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(Church Times) Visit England report: sharp drop in visitor numbers to churches and cathedrals

Visitor numbers at churches and cathedrals fell significantly last year, “largely driven” by a drop in visitors to St Paul’s and Westminster Abbey, a report by Visit England states.

The report Visitor Attraction Trends in England 2016, published last week, recorded a two-per-cent rise in the number of visitors to English sites in general in 2016 compared with 2015. But the number of visitors to places of worship dropped by eight per cent.

The sharp drop came as a surprise: between 2014 and 2015 there was a decline of less than one per cent in visitors to the cathedrals and churches monitored by Visit England.

No single reason has emerged as to why churches and cathedrals could be struggling to attract visitors. The fear of terrorism, rising entry fees, a post-London Olympics lull, and different ways of counting have all been suggested.

Read it all.

Posted in Church of England (CoE), Parish Ministry

(CEN) Prominent C of E evangelical group warns of possible split over same-sex Relations

A division of the Church of England would be required’ if the Church declares that ‘permanent, faithful same-sex relationships are a legitimate form of Christian discipleship’, warns the ‘realistic’ Church of England Evangelical Council (CEEC).

A letter from CEEC President, the Rt Rev Julian Henderson, its Chair, the Rev Hugh Palmer, Treasurer, the Rev George Curry and Secretary, Stephen Hofmeyr, warns that there are three options available for the Church of England, but that only one of them will ensure that evangelicals represented by the CEEC won’t leave.

They say that while they were encouraged that the House of Bishops sexuality report contained no proposal to change the Church of England’s doctrinal position on marriage, there have been ‘disappointing developments’. They pointed to the fact that ‘a small majority of the House of Clergy refused to “take note” of the report and so, although the majority of General Synod members wished to do so, it was not taken note of by Synod’.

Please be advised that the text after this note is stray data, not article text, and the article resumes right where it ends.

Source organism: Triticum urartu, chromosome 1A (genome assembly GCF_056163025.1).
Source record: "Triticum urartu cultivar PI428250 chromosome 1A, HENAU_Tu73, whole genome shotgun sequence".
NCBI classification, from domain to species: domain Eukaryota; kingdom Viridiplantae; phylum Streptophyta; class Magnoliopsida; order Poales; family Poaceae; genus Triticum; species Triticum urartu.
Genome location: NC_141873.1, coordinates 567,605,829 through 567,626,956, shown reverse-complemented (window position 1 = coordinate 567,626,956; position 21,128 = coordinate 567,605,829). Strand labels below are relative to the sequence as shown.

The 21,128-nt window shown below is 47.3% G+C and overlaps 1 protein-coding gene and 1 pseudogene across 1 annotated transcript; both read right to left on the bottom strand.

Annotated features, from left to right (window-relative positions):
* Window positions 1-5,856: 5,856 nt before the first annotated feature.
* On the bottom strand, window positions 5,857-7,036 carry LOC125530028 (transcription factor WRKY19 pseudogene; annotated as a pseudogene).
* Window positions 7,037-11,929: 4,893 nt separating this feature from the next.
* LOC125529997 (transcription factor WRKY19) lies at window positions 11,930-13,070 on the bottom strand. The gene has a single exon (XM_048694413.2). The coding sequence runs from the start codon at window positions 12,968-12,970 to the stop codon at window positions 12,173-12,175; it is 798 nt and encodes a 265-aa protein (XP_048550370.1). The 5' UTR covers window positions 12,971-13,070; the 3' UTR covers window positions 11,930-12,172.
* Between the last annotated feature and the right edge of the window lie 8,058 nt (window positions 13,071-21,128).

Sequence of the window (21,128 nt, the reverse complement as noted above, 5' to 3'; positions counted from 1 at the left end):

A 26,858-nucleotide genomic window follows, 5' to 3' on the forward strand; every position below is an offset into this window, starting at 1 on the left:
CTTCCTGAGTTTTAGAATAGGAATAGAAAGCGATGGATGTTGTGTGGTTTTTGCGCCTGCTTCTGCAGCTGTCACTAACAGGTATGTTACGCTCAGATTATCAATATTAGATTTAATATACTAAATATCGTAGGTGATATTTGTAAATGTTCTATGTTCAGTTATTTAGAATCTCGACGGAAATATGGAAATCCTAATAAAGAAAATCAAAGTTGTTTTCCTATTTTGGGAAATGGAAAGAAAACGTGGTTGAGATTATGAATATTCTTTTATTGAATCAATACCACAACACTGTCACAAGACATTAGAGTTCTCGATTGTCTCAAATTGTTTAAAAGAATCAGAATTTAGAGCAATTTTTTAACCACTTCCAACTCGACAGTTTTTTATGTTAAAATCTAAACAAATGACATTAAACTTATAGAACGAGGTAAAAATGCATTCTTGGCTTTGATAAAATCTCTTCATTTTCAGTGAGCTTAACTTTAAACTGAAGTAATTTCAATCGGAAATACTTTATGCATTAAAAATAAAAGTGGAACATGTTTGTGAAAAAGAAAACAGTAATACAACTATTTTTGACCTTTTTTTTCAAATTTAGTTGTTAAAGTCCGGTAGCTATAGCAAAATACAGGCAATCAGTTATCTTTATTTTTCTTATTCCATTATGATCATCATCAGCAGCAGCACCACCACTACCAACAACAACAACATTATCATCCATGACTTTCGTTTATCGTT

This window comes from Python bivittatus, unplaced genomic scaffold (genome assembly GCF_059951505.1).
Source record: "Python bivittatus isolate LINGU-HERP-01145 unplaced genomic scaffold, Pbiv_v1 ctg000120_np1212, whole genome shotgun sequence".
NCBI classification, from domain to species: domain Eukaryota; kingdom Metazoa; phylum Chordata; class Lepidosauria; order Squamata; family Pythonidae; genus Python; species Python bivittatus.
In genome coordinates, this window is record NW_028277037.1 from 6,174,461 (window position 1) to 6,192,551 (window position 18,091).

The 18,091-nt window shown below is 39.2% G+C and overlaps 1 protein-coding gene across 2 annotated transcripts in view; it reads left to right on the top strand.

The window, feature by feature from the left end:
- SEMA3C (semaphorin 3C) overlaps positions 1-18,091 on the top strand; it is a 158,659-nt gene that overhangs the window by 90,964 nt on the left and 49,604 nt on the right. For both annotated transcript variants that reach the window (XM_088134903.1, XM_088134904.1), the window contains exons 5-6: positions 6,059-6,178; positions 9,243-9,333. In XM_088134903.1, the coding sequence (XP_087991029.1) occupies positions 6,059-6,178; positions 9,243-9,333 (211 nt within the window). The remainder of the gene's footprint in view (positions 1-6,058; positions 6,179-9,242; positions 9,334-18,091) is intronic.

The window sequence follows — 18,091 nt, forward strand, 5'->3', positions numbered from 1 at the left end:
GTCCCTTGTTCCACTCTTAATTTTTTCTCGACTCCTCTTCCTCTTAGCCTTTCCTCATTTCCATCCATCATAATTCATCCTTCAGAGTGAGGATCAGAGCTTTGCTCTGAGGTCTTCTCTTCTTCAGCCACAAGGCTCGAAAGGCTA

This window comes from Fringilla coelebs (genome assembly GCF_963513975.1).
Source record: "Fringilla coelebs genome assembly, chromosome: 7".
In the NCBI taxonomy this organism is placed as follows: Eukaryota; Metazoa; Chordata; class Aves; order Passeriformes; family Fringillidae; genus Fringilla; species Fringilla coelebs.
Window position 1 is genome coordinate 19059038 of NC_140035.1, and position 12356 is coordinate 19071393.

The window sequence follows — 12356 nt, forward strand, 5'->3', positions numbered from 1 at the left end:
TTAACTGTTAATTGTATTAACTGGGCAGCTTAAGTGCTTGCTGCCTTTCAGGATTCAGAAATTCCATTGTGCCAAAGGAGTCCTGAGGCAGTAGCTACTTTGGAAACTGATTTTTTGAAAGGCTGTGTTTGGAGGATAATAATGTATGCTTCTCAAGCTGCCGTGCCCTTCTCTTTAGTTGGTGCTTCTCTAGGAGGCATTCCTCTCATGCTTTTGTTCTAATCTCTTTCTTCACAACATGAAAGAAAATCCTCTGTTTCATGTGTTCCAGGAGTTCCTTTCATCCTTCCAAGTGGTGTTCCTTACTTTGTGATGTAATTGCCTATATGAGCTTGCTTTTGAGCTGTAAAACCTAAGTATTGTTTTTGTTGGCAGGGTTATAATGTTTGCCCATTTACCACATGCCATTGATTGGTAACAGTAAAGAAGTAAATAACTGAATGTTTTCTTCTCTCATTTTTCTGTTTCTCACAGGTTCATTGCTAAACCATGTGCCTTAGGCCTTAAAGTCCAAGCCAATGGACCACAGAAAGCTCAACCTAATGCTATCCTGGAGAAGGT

Read it all.

Posted in Anthropology, Church of England (CoE), Ecclesiology, Ethics / Moral Theology, Evangelicals, Pastoral Theology, Same-sex blessings, Sexuality Debate (in Anglican Communion), Theology, Theology: Scripture

Makes the heart Sad–(BBCWS) More than a million people have fled South Sudan for Uganda

Uganda is now hosting more than one million refugees who have fled civil war in neighbouring South Sudan, according to the United Nations. The conflict in the world’s newest country has created Africa’s biggest refugee crisis in more than twenty years, and women and children represent 85% of those who’ve crossed the border. BBC reporter Catherine Byaruhanga tells BBC Minute about Uganda’s unique system for welcoming refugees.

Listen to it all (60 seconds).

Posted in --South Sudan, Immigration, Uganda

(Archbp Cranmer Blog) The black Christian who converts white supremacists by loving them

Whenever white supremacists march to proclaim their Europid purity and superior cranial virtue, they are usually met with an equal and opposite force of scorn and condemnation: protest meets counter-protest; hate meets hate. The result so often is violence and injury, if not death. You can quibble over whether neo-Nazis or Antifa are the more extreme; whether to be anti-black is more evil than those who are anti whoever offends them. Ultimately, it is angry people railing against more angry people; man throwing Molotov cocktails at man; woman spitting venom at woman. And so hate stokes hate; punching and kicking breeds window-smashing and car-burning. The bigots, racists and phobes can shout their disgust, but ‘We the people’ can break bones, too: just “punch a Nazi in the mouth” or ransack his house because “property destruction does not equate to violence“. To hate is to curse, and persecution is murder.

But I say unto you, Love your enemies, bless them that curse you, do good to them that hate you, and pray for them which despitefully use you, and persecute you‘ (Mt 5:44).

There is a black Christian musician by the name of Daryl Davis. He has spent three decades befriending members of Ku Klux Klan, and hundreds have abandoned their white supremacist views because of him. He doesn’t set out to convert them: he goes to their rallies, has dinner with them, listens to them, and talks to them. Instead of protesting and yelling, he gets to know them, and asks: “How can you hate me when you don’t even know me? Look at me and tell me to my face why you should lynch me.”

And, of course, they can’t: over time, the white supremacists look into the black man’s eyes, and they see an equal human person.

Read it all (emphasis mine).

Posted in Ethics / Moral Theology, Pastoral Care, Pastoral Theology, Race/Race Relations, Religion & Culture

A Prayer for the Feast Day of William Porcher DuBose

Almighty God, who didst give to thy servant William Porcher DuBose special gifts of grace to understand the Scriptures and to teach the truth as it is in Christ Jesus: Grant, we beseech thee, that by this teaching we may know thee, the one true God, and Jesus Christ whom thou hast sent; who liveth and reigneth with thee and the Holy Spirit, one God, now and for ever.